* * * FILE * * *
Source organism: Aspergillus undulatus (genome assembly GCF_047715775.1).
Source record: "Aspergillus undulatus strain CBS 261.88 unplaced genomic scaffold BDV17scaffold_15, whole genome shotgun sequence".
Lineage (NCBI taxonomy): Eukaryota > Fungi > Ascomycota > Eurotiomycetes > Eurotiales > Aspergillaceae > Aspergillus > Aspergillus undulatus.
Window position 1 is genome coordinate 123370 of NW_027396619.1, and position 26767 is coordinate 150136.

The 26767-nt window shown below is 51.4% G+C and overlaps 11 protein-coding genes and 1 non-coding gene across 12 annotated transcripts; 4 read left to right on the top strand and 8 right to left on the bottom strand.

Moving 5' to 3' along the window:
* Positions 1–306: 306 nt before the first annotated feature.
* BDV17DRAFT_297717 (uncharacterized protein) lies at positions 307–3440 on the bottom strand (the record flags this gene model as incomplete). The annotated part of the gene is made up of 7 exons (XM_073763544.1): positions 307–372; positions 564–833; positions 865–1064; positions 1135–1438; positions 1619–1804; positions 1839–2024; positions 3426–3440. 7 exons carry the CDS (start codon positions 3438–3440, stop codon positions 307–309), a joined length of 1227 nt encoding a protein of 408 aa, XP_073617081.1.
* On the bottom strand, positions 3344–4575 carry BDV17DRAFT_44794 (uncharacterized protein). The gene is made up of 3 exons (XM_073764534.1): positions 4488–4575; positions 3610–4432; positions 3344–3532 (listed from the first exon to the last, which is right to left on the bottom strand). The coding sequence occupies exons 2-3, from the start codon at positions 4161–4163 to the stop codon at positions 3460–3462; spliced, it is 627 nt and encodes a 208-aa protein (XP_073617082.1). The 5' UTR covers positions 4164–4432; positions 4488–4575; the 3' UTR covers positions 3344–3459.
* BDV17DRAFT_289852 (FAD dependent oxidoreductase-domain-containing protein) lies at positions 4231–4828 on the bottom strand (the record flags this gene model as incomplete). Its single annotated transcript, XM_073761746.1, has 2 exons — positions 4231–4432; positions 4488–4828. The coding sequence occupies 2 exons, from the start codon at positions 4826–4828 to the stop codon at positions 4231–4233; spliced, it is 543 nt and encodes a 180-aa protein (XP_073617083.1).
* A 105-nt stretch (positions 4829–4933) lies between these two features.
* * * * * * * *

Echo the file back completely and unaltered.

Source organism: Aspergillus undulatus (genome assembly GCF_047715775.1).
Source record: "Aspergillus undulatus strain CBS 261.88 unplaced genomic scaffold BDV17scaffold_15, whole genome shotgun sequence".
Lineage (NCBI taxonomy): Eukaryota > Fungi > Ascomycota > Eurotiomycetes > Eurotiales > Aspergillaceae > Aspergillus > Aspergillus undulatus.
Window position 1 is genome coordinate 123370 of NW_027396619.1, and position 26767 is coordinate 150136.

The 26767-nt window shown below is 51.4% G+C and overlaps 11 protein-coding genes and 1 non-coding gene across 12 annotated transcripts; 4 read left to right on the top strand and 8 right to left on the bottom strand.

Moving 5' to 3' along the window:
* Positions 1–306: 306 nt before the first annotated feature.
* BDV17DRAFT_297717 (uncharacterized protein) lies at positions 307–3440 on the bottom strand (the record flags this gene model as incomplete). The annotated part of the gene is made up of 7 exons (XM_073763544.1): positions 307–372; positions 564–833; positions 865–1064; positions 1135–1438; positions 1619–1804; positions 1839–2024; positions 3426–3440. 7 exons carry the CDS (start codon positions 3438–3440, stop codon positions 307–309), a joined length of 1227 nt encoding a protein of 408 aa, XP_073617081.1.
* On the bottom strand, positions 3344–4575 carry BDV17DRAFT_44794 (uncharacterized protein). The gene is made up of 3 exons (XM_073764534.1): positions 4488–4575; positions 3610–4432; positions 3344–3532 (listed from the first exon to the last, which is right to left on the bottom strand). The coding sequence occupies exons 2-3, from the start codon at positions 4161–4163 to the stop codon at positions 3460–3462; spliced, it is 627 nt and encodes a 208-aa protein (XP_073617082.1). The 5' UTR covers positions 4164–4432; positions 4488–4575; the 3' UTR covers positions 3344–3459.
* BDV17DRAFT_289852 (FAD dependent oxidoreductase-domain-containing protein) lies at positions 4231–4828 on the bottom strand (the record flags this gene model as incomplete). Its single annotated transcript, XM_073761746.1, has 2 exons — positions 4231–4432; positions 4488–4828. The coding sequence occupies 2 exons, from the start codon at positions 4826–4828 to the stop codon at positions 4231–4233; spliced, it is 543 nt and encodes a 180-aa protein (XP_073617083.1).
* A 105-nt stretch (positions 4829–4933) lies between these two features.